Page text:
Located on Jones Street in Greenwich Village, I decided that I would go there and forgo the Sidewalk Cafe, but it was partly also because I had to run off to interview someone for my open mic film right in the middle of the open mic, and I figured I might succeed at the Vivaldi but would be too far away at the Sidewalk, among other considerations. So I went to the Vivaldi, and I had the most comfortable, wonderful night, beginning to end.
This is a phenomenon. It is run by Kate Sland, who is a fine singer herself, and an exceptionally talented organizer of open mics; she is authoritative without being pushy. She is fair, too, and kind and appreciative of her singers. In fact, the Vivaldi is one of the great examples of “community” in an open mic. Kate has her people who come regularly because they love her and the Vivaldi’s vibe.
I got there at 5:30 PM for the sign up, as the open mic starts at 6:30 PM, but you have to be there early. I was the third musician to arrive, but within 15 minutes there were around 30 musicians. They all stood in an orderly line waiting to sign up and then choose their lottery number for order of appearance. This is a method much in practice in NYC, but which I rarely encounter elsewhere. It’s also a system I cannot understand.
I lucked into No. 13 – but it turned out to be bad luck, as I will say in a moment. Kate puts a maximum of 30 performers up, and up to 10 PM each one has two songs, after that one song until it ends at 11 PM. In fact, she fit in a few more people and went on until after 11 PM. That is when she did a fabulous singing number at the bar with a local regular old-time singer guitar player named Erik Frandsen, who is a long-time Greenwich Village songwriter, actor and co-author of an off-Broadway musical called “Song of Singapore.” (Frandsen has also played with Dave Van Ronk and Bob Dylan, by the way.)
Speaking of “old-time,” that is exactly what the Vivaldi is all about. And if the Bitter End has landmark status, so no doubt should the Vivaldi. It was founded and is still run by an Indian/Pakistani immigrant named Ishrat Ansari. It has been running for 28 years. The feeling I get and the buzz I hear is that this kind of old style cultural and musical bar in Greenwich Village and the Lower East Side – like Banjo Jim’s too – is under serious threat of extinction. Where the buildings in the past were owned by individual landlords with more than the bottom line as their goal in life, such real estate has been bought up by massive corporate entities that are closing them down for reasons linked to the bottom line. Or they are raising rents so high that small businesses cannot afford them. The area risks losing its character, and above all its culture.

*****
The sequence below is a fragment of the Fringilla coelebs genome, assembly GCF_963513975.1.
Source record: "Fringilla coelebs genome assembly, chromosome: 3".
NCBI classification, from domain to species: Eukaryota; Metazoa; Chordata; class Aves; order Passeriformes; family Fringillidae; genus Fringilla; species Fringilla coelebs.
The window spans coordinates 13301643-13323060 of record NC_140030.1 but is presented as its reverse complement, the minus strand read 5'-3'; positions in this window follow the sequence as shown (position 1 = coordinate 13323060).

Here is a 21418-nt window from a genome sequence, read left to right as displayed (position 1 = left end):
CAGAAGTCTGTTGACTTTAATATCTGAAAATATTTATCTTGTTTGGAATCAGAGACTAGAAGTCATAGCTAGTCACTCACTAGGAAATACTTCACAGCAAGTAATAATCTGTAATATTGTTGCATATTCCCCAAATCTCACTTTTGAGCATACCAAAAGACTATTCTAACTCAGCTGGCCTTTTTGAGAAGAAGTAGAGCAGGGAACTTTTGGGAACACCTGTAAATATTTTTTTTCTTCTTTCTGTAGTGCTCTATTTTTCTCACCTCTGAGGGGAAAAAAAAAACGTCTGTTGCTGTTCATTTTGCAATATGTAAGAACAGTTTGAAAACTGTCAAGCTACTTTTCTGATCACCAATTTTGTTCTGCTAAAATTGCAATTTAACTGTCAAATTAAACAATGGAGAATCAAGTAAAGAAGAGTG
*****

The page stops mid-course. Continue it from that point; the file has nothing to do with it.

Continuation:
But for the moment, the few places like this that remain, are still delivering. The Vivaldi was used by Woody Allen as the set of a film, it was where Joseph Brodsky to give press conferences when he won the Nobel Prize, actors and actresses pass through, people like Sissy Spacek. There is just a massive history. And the business model is beautiful: Ansari has musicians playing every day, up to four acts per day, and he does not charge a cover charge. Moreover, the food is not bad at all – I started ordering one dish after another.
Anyway, why was No. 13 bad luck for me? Well, I had to rush out after signing up and taking my number and listening to the first four acts. I calculated that I would have an hour and a half to go out, take a cab, do my interview and return and do my two songs. When I returned, however, within the hour and a half, I discovered that I had JUST missed my turn to sing and play. Kate said that she would put me on later, however, but I would be in the final part of the evening, the zone where you get just one song. I could not complain. She lived up to her promise, and when you considered it, it was fair. You know you are in good, honest hands with Kate Sland – as with the Vivaldi itself. The level of the other musicians was very high, as well, and one of the beautiful things here is that you know you are going to be given a chance by the audience too, which rates listening to the performers as a higher priority than talking.